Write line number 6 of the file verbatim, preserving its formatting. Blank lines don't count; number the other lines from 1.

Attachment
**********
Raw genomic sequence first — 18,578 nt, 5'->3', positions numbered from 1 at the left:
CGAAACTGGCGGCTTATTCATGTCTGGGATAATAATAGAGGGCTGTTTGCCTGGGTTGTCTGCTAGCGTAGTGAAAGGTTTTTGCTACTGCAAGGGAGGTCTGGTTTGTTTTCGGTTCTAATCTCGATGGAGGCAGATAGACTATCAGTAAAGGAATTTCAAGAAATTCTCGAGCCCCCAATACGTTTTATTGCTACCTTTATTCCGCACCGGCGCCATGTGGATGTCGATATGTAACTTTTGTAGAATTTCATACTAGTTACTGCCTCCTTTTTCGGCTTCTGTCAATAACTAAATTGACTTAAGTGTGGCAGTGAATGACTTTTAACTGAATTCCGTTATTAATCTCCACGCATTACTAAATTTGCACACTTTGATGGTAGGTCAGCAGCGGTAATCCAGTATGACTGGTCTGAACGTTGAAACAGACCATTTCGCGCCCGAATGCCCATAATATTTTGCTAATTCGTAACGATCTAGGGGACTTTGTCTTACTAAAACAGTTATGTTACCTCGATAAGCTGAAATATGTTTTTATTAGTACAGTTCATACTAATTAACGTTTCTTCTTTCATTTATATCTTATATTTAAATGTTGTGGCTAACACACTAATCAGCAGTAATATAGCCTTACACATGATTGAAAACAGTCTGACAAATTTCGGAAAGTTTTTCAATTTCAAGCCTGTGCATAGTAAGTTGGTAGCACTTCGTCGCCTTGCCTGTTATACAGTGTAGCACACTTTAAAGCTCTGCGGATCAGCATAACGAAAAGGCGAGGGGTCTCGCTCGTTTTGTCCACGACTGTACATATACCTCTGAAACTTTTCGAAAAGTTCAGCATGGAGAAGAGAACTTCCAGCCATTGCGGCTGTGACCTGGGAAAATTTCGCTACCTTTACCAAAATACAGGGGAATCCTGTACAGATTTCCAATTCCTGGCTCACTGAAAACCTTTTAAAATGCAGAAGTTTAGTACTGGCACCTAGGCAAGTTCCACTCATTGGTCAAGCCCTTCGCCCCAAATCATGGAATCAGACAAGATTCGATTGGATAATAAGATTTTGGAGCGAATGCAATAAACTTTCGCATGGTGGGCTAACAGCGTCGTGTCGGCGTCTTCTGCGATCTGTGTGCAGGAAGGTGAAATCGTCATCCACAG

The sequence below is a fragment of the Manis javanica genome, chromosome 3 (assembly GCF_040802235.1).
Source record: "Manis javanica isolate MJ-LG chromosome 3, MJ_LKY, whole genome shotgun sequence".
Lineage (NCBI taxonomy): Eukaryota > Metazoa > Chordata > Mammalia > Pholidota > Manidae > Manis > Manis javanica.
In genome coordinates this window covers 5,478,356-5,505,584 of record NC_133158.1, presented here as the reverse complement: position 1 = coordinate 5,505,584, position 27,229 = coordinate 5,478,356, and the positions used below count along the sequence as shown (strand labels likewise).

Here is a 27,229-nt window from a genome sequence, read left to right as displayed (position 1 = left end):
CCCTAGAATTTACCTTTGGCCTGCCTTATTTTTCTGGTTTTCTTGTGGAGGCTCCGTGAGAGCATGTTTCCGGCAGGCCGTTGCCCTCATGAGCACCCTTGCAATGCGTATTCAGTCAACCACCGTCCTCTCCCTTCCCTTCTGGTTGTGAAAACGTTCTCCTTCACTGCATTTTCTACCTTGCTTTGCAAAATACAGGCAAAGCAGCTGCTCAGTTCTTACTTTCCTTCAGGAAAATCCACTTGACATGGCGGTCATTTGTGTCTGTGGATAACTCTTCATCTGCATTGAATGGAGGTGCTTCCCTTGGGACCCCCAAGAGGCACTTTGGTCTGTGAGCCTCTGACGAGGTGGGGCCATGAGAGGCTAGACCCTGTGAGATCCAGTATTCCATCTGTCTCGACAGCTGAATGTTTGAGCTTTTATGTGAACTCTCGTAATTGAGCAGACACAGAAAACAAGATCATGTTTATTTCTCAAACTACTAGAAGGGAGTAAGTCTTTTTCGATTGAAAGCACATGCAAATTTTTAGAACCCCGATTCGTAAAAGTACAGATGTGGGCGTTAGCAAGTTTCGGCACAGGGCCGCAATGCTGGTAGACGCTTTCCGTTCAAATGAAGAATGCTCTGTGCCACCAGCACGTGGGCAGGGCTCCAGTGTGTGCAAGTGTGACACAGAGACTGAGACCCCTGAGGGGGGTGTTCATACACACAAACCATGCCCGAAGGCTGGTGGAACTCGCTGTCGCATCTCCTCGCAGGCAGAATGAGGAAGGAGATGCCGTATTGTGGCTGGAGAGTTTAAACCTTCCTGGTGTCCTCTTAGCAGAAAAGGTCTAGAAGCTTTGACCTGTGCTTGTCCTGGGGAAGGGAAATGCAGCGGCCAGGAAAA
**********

In genome coordinates this window covers 5,478,356-5,505,584 of record NC_133158.1, presented here as the reverse complement: position 1 = coordinate 5,505,584, position 27,229 = coordinate 5,478,356, and the positions used below count along the sequence as shown (strand labels likewise).